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CFP: Children’s Literature and Climate Change

Special Issue of The Lion and the Unicorn

Guest Editors: Marek Oziewicz, University of Minnesota, Twin Cities

Lara Saguisag, College of Staten Island-City University of New York

We seek essays on how children’s literature empowers young people to productively engage with the
challenges of climate change. After decades of climate change denial and toothless mainstream
response, young people are angry. In response to climate change illiteracy and the impotence and
negligence of adult-led institutions, teenage activists such as Xiuhtezcatl Martinez and Greta
Thunberg are calling for radical and immediate action. Their voices are now being amplified by
millions of adults, who discovered during the pandemic that they are expendable in a system that
considers unlivable wages, unaffordable healthcare, underfunded education, unwholesome food,
unregulated destruction of the planet, and mass sacrifice of all life to be an acceptable price for the
benefit of the few in the ecocidal “market economy.” How does children’s literature and media stoke
this transformative anger and inspire young people to address the climate crisis and fight for their
fundamental rights to life, health, and sustenance? How can educators and scholars of children’s
literature support this fight? What new concepts, approaches, and narratives are needed to
accelerate the sociopolitical revolution that will dismantle the status quo of slow violence against all
life on the planet, or what Amitav Ghosh calls “the Great Derangement”? In this issue, we intend to
bring together innovative research on children’s literature that attends to multiple facets of climate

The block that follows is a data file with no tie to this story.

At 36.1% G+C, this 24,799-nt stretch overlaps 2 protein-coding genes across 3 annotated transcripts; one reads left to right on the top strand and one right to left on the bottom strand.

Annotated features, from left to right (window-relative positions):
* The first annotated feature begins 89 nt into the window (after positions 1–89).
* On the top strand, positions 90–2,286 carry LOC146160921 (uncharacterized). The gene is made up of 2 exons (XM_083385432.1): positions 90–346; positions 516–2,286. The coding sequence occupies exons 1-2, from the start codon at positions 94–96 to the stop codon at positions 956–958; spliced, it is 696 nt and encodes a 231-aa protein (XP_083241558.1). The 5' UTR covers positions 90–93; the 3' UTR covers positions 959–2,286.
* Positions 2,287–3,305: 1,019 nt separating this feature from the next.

change and advances a conversation about the planetary future we can and want to create.

Possible topics include, but are not limited to:

  • The role of children’s literature on climate change in raising young people’s awareness about their responsibility to the biosphere;
  • Depictions of climate change across various genres and forms, including picturebooks, chapter books, comics, short stories, and novels;
  • Films, apps, music, and games that engage with climate change and seek to mobilize youth action;
  • Constructions of childhood in climate change narratives and discourses;
  • Climate change and youth participation in community protests, political campaigns, nonviolent civil disobedience, ecotage (ecosabotage), and ecorism (ecoterrorism);
  • Climate change narratives about and by Indigenous youth and youth of color, who are often at the forefront of climate justice initiatives and whose communities are disproportionately threatened by climate change;
  • Children’s and YA books that link responsibility to climate change with, in the words of Kim Q. Hall, “commitments to futures that are queer, crip, and feminist”;
  • Depictions of environmental racism and classism as facets of climate change;
  • Climate change and human migrations, including stories about climate refugees;
  • Comparative studies of children’s and YA literature on climate change published in the global north and the global south;
  • Visions of climate futures, including discourses of hope or despair;
  • Reimagining and restructuring institutions of children’s literature that depend on, profit from, and support polluting, extractive industries;
  • Intersections of critical discourse on climate change and children’s literature scholarship, including new taxonomies and emerging genres apposite to the challenges of conceptualizing climate change, from environmental literature and cli-fi to eco-fiction and beyond;
  • Reevaluations of existing literary traditions through new theoretical concepts or approaches such as energy humanities, environmental humanities, indigenous futurisms, the Anthropocene, ecocritical posthumanism, and other lenses.

If you have any questions, guest editors Marek Oziewicz and Lara Saguisag can be reached at
LU.Climateissue@gmail.com . Essays are due by August 20, 2020, but if you need a few days’
extension, let us know. Submissions should be in the range of 4000 to 8000 words, although we will
also consider shorter, forum-length essays. Accepted articles will appear in The Lion and the Unicorn,
vol. 45, no. 2 (2021).

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